Today we hiked from Olifantsbos in Cape Point Nature Reserve, our intended destination the lovely Sirkelsvlei in the middle of the plateau. A strong southeaster made the going tough, and a missed turning took us on a meander through territory probably only charted by the local herd of bontebok. However, the fynbos on this windswept terrain barely reaches the knees, and the animal tracks made it easy to walk through, with only the wind putting a slight damper on what was otherwise an invigorating walk along the best trail in the reserve from the aspect of ease of access, panoramic views and seasonal flowers and shrubs that provide a new experience every time we go there.
We decided not to go all the way to Sirkelsvlei but to rather have the wind on our backs and headed towards the ridge running along the Atlantic seaboard, and a fairly sheltered outcrop allowed us to sip our coffee perched on rocks in the warm sunshine. In the far distance, a pale blue outline of Table Mountain gave us our bearings, and we could follow all the familiar peaks as they snaked towards us along the Cape Peninsula – Constantiaberg, Chapman’s, Red Hill, Klaasjagers. Setting off for the last lap, the wind seemed to strengthen and if we had held our jackets open, I am sure we would have resembled a fleet of ships in full sail – a reminder of the early explorers who visited the Cape of Storms in tiny ships, some to founder on the many treacherous reefs and some to return home with tales of foreign lands where wild animals roamed.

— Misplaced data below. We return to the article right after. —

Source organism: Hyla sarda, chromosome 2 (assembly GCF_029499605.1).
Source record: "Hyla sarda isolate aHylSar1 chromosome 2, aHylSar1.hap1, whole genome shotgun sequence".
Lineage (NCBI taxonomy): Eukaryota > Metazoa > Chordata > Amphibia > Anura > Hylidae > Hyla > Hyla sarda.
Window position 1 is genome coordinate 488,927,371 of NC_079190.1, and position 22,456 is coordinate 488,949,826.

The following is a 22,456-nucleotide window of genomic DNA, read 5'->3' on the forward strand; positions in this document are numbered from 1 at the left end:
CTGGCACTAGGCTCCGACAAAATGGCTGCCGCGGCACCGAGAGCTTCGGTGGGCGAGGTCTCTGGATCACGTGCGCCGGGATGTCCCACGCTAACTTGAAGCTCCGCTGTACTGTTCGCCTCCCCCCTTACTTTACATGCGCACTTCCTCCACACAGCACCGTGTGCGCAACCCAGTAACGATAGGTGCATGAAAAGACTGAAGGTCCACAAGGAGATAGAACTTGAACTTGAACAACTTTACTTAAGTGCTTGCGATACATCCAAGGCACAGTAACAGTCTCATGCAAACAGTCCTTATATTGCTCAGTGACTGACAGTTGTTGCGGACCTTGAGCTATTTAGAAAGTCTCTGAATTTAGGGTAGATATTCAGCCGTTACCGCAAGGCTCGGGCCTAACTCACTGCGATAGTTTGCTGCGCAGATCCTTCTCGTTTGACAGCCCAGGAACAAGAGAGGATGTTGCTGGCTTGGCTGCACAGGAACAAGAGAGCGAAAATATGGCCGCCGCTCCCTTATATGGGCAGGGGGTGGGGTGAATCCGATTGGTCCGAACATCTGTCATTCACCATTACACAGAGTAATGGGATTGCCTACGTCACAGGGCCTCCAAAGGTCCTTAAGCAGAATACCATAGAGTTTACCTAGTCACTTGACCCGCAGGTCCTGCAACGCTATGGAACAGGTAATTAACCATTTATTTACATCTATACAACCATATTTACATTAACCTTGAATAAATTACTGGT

Along the way, our path was dotted with tiny fynbos plants, clinging tenuously to life in what seems like barren sand, yet is obviously providing them with exactly what they need to survive. The flowers in the photos are seldom larger than 1cm across, and the plants growing in barely visible cracks in huge boulders hide from us their miraculous root system, so fine that they are the thinnest roots of any plant community in the world. There are some fynbos species that unbelievably, in 1 gram of root, will stretch the length of 15 football fields. And that is how they do it. Defying all odds to bring us a splash of brilliant colour as we wend our way along the weathered sandstone and quartz pathways. They even grow in the middle of the path, with the additional hazard of a careless boot squashing them, but if their root system is anything to go by, the above ground system must be pretty resilient!